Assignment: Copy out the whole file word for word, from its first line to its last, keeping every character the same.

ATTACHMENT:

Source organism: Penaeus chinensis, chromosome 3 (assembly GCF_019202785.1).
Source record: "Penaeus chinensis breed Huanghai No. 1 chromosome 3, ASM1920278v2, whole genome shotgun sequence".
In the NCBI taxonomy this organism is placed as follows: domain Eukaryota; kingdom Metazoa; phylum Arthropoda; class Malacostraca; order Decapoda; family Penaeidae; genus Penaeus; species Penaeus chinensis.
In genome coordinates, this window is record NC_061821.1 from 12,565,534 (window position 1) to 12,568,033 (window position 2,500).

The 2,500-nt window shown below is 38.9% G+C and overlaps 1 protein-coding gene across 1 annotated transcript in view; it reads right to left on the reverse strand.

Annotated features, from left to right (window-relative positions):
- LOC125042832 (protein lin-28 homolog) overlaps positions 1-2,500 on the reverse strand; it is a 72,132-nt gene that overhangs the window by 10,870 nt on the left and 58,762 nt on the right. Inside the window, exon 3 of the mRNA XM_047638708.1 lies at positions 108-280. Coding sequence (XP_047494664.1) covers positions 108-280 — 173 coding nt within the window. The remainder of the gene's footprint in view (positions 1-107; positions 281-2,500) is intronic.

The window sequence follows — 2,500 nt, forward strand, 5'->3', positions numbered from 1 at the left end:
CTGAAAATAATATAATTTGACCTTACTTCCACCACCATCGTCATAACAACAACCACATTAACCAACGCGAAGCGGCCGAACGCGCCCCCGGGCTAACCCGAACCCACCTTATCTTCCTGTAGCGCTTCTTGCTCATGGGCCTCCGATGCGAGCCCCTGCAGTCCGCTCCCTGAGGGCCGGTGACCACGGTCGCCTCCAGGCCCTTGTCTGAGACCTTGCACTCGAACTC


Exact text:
Source organism: Penaeus chinensis, chromosome 3 (assembly GCF_019202785.1).
Source record: "Penaeus chinensis breed Huanghai No. 1 chromosome 3, ASM1920278v2, whole genome shotgun sequence".
In the NCBI taxonomy this organism is placed as follows: domain Eukaryota; kingdom Metazoa; phylum Arthropoda; class Malacostraca; order Decapoda; family Penaeidae; genus Penaeus; species Penaeus chinensis.
In genome coordinates, this window is record NC_061821.1 from 12,565,534 (window position 1) to 12,568,033 (window position 2,500).

The 2,500-nt window shown below is 38.9% G+C and overlaps 1 protein-coding gene across 1 annotated transcript in view; it reads right to left on the reverse strand.

Annotated features, from left to right (window-relative positions):
- LOC125042832 (protein lin-28 homolog) overlaps positions 1-2,500 on the reverse strand; it is a 72,132-nt gene that overhangs the window by 10,870 nt on the left and 58,762 nt on the right. Inside the window, exon 3 of the mRNA XM_047638708.1 lies at positions 108-280. Coding sequence (XP_047494664.1) covers positions 108-280 — 173 coding nt within the window. The remainder of the gene's footprint in view (positions 1-107; positions 281-2,500) is intronic.

The window sequence follows — 2,500 nt, forward strand, 5'->3', positions numbered from 1 at the left end:
CTGAAAATAATATAATTTGACCTTACTTCCACCACCATCGTCATAACAACAACCACATTAACCAACGCGAAGCGGCCGAACGCGCCCCCGGGCTAACCCGAACCCACCTTATCTTCCTGTAGCGCTTCTTGCTCATGGGCCTCCGATGCGAGCCCCTGCAGTCCGCTCCCTGAGGGCCGGTGACCACGGTCGCCTCCAGGCCCTTGTCTGAGACCTTGCACTCGAACTC